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Professor Marcy Karin
Professor Marcy Karin
(202) 274-7321
marcy.karin@udc.edu

Marcy Karin
Associate Professor of Law &
Jack and Lovell Olender Director of the Legislation Clinic

B.A. (summa cum laude), American University; J.D., Stanford Law School; LL.M. (Advocacy) (with honors), Georgetown University Law Center

Marcy Karin is an Associate Professor and the Jack and Lovell Olender Director of the Legislation Clinic at the University of the District of Columbia David A. Clarke School of Law. Through the clinic, she teaches law students how to be effective, ethical and reflective legislative lawyers. This is accomplished by seminar instruction and supervising student work on policy projects for non-profit and community organizations that are working to lift vulnerable populations out of poverty with better economic security and workplace protections as well as access to other civil rights. In addition to directing the clinic, Professor Karin teaches and writes in the areas of employment law, civil justice for the military community, women’s legal history, and clinical pedagogy. She is an active member of the national work-life and military support communities and is regularly invited to speak about the role of thoughtful public policy in these areas.

Prior to joining UDC’s faculty, Professor Karin spent seven years teaching courses on legislation and employment law as a Clinical Professor of Law and Director of the Work-Life Law and Policy Clinic at the Arizona State University Sandra Day O’Connor College of Law. The Work-Life Clinic worked on administrative litigation, legislative and regulatory advocacy, and community education efforts on employment law and policy issues for low-income individuals and nonprofit organizations working on their behalf. This work included cases and projects related to unemployment insurance, reasonable accommodations, time off, flexible scheduling, wage theft, discrimination, reentry, and civil justice for military families. Karin also developed an experiential seminar that trained students how to understand text, law, policy, and politics by drafting white papers and comments on workplace flexibility matters. She also enjoyed working with students as the faculty advisor for the Veterans Law Society, Consumer Advocacy Protection Program, and the Family Justice Bus program.

Previously, Karin served as Legislative Counsel for Workplace Flexibility 2010 and as an Adjunct Professor of Law, Teaching Fellow, and Supervising Attorney at Georgetown University Law Center’s Federal Legislation and Administrative Clinic. Before Georgetown, she worked as an associate at Arent Fox PLLC on a range of employment, litigation, and government relations matters. She also was a proud member of the firm’s pro bono committee.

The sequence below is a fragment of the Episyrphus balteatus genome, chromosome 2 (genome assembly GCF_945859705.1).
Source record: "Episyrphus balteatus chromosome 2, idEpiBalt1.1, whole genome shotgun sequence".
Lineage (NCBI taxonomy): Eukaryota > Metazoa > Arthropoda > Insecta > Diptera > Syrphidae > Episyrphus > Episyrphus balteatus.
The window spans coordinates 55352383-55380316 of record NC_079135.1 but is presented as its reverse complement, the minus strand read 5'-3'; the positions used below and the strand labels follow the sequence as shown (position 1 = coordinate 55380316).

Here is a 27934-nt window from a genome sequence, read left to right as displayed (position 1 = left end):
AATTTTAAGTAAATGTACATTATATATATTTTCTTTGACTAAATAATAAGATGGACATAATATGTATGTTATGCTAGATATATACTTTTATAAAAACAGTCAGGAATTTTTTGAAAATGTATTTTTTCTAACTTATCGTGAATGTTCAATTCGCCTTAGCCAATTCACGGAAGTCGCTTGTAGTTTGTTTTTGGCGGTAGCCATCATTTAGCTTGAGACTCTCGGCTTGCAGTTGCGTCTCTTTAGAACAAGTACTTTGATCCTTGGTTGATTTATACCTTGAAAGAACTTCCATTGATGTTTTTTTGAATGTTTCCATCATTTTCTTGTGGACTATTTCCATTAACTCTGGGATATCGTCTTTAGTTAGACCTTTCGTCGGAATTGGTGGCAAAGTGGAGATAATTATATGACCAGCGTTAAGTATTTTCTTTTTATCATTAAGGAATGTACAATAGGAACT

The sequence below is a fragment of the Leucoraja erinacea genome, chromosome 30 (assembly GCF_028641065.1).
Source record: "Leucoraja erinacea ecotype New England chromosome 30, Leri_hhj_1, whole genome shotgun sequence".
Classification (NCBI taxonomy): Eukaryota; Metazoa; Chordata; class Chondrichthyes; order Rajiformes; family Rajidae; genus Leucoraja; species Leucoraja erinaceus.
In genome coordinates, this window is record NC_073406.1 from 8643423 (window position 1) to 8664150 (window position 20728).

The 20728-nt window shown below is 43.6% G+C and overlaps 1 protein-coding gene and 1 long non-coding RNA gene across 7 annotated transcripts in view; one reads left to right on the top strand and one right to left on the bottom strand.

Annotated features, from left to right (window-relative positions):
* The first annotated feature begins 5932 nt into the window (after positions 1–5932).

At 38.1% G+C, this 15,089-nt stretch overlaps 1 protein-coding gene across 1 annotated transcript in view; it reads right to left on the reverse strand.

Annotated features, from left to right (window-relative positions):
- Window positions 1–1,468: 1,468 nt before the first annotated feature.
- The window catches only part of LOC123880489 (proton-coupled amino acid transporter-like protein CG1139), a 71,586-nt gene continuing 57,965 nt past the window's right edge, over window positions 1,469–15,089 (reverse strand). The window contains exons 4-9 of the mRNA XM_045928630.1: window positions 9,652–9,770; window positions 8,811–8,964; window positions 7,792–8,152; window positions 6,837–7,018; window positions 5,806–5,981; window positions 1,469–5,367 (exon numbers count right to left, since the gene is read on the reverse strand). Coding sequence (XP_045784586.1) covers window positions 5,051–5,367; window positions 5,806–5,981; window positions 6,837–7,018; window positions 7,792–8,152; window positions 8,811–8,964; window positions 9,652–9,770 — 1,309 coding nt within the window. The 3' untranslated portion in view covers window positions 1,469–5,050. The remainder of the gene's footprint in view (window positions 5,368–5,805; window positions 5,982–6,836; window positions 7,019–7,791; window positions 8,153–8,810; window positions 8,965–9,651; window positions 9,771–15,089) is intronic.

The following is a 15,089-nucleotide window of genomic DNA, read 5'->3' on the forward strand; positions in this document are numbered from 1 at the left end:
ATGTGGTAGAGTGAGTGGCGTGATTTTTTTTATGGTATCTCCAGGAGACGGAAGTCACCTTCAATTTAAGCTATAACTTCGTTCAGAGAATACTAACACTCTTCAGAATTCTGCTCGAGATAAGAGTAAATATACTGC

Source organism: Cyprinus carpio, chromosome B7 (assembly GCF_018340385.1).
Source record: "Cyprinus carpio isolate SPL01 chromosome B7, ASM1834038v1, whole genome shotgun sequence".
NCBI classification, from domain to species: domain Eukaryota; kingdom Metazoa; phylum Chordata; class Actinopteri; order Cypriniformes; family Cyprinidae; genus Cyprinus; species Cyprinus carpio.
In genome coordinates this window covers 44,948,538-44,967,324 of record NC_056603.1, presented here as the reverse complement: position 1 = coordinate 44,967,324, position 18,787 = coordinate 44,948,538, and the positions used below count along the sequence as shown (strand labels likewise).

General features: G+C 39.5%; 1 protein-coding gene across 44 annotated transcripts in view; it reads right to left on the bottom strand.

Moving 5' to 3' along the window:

In 2012, Karin received the Visionary Award from Corporate Voices for Working Families. In 2011, she received the Sustained Community Service Award from the Woodside Foundation for working to bridge the access to justice gap for Arizona’s military families. In 2006, she received the Albert E. Arent Pro Bono Award for Outstanding Contributions to the Public Interest for her work with groups who attempt to eradicate domestic violence and her support of D.C. Public High Schools through the Street Law Clinic. In 2003, Professor Karin won the Burton Award for Legal Achievement in Writing for her Stanford Law Review article on executive privilege. Her most recent articles focus on integrating clinical legal education and workplace protections for military community, victims of domestic violence, breastfeeding workers, and workers with disabilities.

Law Review Articles

  • “Other Than Honorable” Discrimination, 66 Case Western Res. L. Rev. (forthcoming 2016).
  • Breastfeeding and a New Type of Employment Law, 63 Cath. L. Rev. 329 (2014) (with Robin Runge).
  • Pleadings Disability After the ADAAA, 31 Hofstra Lab. & Emp. L. J. 1 (2013) (with Kevin Barry & Brian East).
  • Law Clinics and Lobbying Restrictions, 84 U. Colo. L. Rev. 985 (2013) (with Kevin Barry).
  • The Military’s Workplace Flexibility Framework, 3 Am. U. Lab. & Emp. L. F. 153 (2013) (with Katie Onachila).
  • Toward Integrated Law Clinics that Train Social Justice Advocates, 17 Clin. L. Rev. 529 (2011) (with Robin Runge).
  • Time Off For Military Families: an Emerging Case Study in a Time of War...And the Tipping Point for Future Laws Supporting Work-Life Balance?, 33 Rutgers L. Rec. 46 (2009).
  • Changing Federal Statutory Proposals to Address Domestic Violence at Work: Creating a Societal Response by Making Businesses a Part of the Solution, 74 Brook. L. Rev. 1 (2009).
  • Esther Morris and Her Equality State: From Council Bill 70 to Life on the Bench, 46 Am. J. of Legal Hist. 300 (2005).
  • Out of Sight, but Not Out of Mind: How Executive Order 13,233 Expands Executive Privilege While Simultaneously Preventing Access to Presidential Records, 55 Stan. L. Rev. 529 (2002).

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12/12/2016
Impact of 2016 Election on our clients, other vulnerable populations